WASHINGTON — President Barack Obama’s elevation of Samantha Power and Susan Rice to two top foreign policy posts brings two participants of the intense debates over human rights and intervention of the 1990s to today’s debate over broadening atrocities in Syria.
Power, a former journalist and academic whose views were formed in the Balkan wars, cast Rice as an icon of the Clinton administration’s Clintonian — as she saw it then — decision to allow mass slaughter to proceed in Rwanda in 1994.
Her book, A Problem from Hell: America and the Age of Genocide, and a 2001 Atlantic article that has much of the same material, includes a passage in which Power criticizes Rice for the way she avoided the word “genocide”:
At an interagency teleconference in late April, Susan Rice, a rising star on the NSC who worked under Richard Clarke, stunned a few of the officials present when she asked, “If we use the word ‘genocide’ and are seen as doing nothing, what will be the effect on the November [congressional] election?” Lieutenant Colonel Tony Marley remembers the incredulity of his colleagues at the State Department. “We could believe that people would wonder that,” he says, “but not that they would actually voice it.” Rice does not recall the incident but concedes, “If I said it, it was completely inappropriate, as well as irrelevant.”
Later in the piece, Power quotes Rice expressing regret over Rwanda, which Rice portrays as an experience that made her more interventionist.
Susan Rice, Clarke’s co-worker on peacekeeping at the NSC, also feels that she has a debt to repay. “There was such a huge disconnect between the logic of each of the decisions we took along the way during the genocide and the moral consequences of the decisions taken collectively,” Rice says. “I swore to myself that if I ever faced such a crisis again, I would come down on the side of dramatic action, going down in flames if that was required.” Rice was subsequently appointed NSC Africa director and, later, assistant secretary of state for African affairs; she visited Rwanda several times and helped to launch a small program geared to train selected African armies so that they might be available to respond to the continent’s next genocide. The American appetite for troop deployments in Africa had not improved.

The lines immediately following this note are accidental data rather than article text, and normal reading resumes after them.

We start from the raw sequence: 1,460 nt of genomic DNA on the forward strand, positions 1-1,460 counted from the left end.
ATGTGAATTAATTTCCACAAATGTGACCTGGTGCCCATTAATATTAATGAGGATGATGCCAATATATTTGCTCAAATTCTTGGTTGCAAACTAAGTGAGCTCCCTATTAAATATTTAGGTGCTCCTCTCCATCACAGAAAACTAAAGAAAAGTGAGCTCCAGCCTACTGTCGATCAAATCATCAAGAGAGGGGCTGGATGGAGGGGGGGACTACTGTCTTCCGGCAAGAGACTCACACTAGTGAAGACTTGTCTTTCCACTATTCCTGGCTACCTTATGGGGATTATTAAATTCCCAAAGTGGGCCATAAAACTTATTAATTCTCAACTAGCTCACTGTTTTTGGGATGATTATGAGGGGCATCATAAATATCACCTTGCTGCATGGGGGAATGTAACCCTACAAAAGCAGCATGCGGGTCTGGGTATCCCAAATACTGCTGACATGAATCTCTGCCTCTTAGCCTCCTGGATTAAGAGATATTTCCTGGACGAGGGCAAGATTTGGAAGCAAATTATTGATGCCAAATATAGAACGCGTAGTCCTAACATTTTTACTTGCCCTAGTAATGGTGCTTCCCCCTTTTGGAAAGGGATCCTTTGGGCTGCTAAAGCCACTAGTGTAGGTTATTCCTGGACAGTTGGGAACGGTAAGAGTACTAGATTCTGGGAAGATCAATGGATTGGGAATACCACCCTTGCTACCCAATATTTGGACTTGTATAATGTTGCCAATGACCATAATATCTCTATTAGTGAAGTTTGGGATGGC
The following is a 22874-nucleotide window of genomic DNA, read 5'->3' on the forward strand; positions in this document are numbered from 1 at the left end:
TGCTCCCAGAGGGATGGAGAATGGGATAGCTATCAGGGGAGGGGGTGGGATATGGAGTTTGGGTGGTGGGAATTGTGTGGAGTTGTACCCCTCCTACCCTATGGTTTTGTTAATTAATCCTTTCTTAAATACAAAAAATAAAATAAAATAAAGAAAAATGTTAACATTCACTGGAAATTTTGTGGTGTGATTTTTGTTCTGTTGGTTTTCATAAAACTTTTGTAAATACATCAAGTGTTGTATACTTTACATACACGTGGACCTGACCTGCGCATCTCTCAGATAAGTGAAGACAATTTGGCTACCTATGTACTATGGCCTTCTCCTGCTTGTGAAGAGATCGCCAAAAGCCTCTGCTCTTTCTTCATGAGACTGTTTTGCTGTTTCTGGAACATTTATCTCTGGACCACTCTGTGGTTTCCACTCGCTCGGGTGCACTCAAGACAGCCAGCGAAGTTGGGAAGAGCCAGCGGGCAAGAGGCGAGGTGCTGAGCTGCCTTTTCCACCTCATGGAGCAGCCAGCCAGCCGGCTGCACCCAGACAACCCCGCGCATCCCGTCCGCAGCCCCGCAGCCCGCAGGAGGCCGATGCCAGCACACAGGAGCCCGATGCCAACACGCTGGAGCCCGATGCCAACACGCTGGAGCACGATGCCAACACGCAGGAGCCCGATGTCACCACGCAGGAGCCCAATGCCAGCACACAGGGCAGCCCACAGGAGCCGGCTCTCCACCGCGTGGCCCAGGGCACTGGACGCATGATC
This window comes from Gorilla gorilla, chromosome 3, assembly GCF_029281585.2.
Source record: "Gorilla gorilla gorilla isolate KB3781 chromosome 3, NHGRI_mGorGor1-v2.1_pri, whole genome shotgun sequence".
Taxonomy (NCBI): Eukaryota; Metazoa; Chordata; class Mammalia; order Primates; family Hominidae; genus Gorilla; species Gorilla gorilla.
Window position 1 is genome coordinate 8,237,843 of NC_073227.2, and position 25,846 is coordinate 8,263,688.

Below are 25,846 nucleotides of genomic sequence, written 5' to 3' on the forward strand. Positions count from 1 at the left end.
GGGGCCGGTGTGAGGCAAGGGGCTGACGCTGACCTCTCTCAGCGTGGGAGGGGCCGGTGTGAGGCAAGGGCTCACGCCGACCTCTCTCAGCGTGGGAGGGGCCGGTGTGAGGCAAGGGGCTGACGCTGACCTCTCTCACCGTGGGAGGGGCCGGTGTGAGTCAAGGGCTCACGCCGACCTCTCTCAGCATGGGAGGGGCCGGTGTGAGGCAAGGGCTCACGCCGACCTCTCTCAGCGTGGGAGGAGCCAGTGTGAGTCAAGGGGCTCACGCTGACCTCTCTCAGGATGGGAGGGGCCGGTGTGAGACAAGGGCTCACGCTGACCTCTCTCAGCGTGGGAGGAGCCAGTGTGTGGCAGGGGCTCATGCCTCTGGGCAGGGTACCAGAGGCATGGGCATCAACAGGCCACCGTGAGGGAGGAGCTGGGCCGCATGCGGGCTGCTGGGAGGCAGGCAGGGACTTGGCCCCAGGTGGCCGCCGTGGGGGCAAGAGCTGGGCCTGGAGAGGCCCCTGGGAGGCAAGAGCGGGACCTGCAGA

Both women ended up strongly advocating for intervention in Libya, a move that was seen as a success (and that has some observers predicting a similar push now for Syria). They were also both early members of team Obama whose efforts seemed, at times, stymied by more forceful bureaucratic players. Power was largely ineffectual in getting the White House to pay attention to human rights, while Rice became embroiled in the Benghazi controversy after a series of Sunday show appearances in which she gave misleading information about the attack.
In December, a New Republic piece on Rice stated that the two women have since “become close,” and that “Power says she sees a gulf between what her sources told her and the colleague she has come to know.”
Power didn’t respond to a request for comment. Rice’s spokesperson Erin Pelton said, “Susan and Samantha have an excellent personal and professional relationship, having worked closely together on a daily basis for the first four years of the Obama administration to promote and defend U.S. interests at the U.N. As has been documented extensively, they also have deep respect for each other.”
Though the move has been in the works for some time, Rice downplayed the rumors of her imminent replacement of Tom Donilon at an appearance in New York in March.
“I am the U.S. ambassador to the United Nations,” Rice said at a panel with New Yorker writers. “I’m going to continue happily serving in that role as long as the president wants me to.”
The president will announce Rice’s appointment Wednesday afternoon, the White House has announced.
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